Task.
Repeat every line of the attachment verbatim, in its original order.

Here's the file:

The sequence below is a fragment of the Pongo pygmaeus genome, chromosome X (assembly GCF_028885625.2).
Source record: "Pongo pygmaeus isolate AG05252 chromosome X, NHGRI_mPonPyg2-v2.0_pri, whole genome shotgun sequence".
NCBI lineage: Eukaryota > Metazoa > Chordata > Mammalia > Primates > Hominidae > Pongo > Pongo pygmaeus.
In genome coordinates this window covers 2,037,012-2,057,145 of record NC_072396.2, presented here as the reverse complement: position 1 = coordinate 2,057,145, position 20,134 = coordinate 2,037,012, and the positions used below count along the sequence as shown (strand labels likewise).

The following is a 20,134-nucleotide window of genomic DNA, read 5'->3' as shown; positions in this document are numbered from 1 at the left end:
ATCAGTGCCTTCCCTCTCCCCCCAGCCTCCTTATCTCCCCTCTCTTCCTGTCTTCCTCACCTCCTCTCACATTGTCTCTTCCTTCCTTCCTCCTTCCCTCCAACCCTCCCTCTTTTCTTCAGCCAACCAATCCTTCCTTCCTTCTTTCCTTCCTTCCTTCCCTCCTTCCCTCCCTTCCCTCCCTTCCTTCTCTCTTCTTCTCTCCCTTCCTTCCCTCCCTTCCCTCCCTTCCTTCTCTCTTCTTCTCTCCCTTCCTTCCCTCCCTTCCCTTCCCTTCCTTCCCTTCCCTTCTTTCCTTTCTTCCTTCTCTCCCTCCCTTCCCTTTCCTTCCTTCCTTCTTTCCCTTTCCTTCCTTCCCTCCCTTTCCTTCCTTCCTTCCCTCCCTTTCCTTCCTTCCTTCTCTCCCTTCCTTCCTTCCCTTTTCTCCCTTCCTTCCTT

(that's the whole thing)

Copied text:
The sequence below is a fragment of the Pongo pygmaeus genome, chromosome X (assembly GCF_028885625.2).
Source record: "Pongo pygmaeus isolate AG05252 chromosome X, NHGRI_mPonPyg2-v2.0_pri, whole genome shotgun sequence".
NCBI lineage: Eukaryota > Metazoa > Chordata > Mammalia > Primates > Hominidae > Pongo > Pongo pygmaeus.
In genome coordinates this window covers 2,037,012-2,057,145 of record NC_072396.2, presented here as the reverse complement: position 1 = coordinate 2,057,145, position 20,134 = coordinate 2,037,012, and the positions used below count along the sequence as shown (strand labels likewise).

The following is a 20,134-nucleotide window of genomic DNA, read 5'->3' as shown; positions in this document are numbered from 1 at the left end:
ATCAGTGCCTTCCCTCTCCCCCCAGCCTCCTTATCTCCCCTCTCTTCCTGTCTTCCTCACCTCCTCTCACATTGTCTCTTCCTTCCTTCCTCCTTCCCTCCAACCCTCCCTCTTTTCTTCAGCCAACCAATCCTTCCTTCCTTCTTTCCTTCCTTCCTTCCCTCCTTCCCTCCCTTCCCTCCCTTCCTTCTCTCTTCTTCTCTCCCTTCCTTCCCTCCCTTCCCTCCCTTCCTTCTCTCTTCTTCTCTCCCTTCCTTCCCTCCCTTCCCTTCCCTTCCTTCCCTTCCCTTCTTTCCTTTCTTCCTTCTCTCCCTCCCTTCCCTTTCCTTCCTTCCTTCTTTCCCTTTCCTTCCTTCCCTCCCTTTCCTTCCTTCCTTCCCTCCCTTTCCTTCCTTCCTTCTCTCCCTTCCTTCCTTCCCTTTTCTCCCTTCCTTCCTT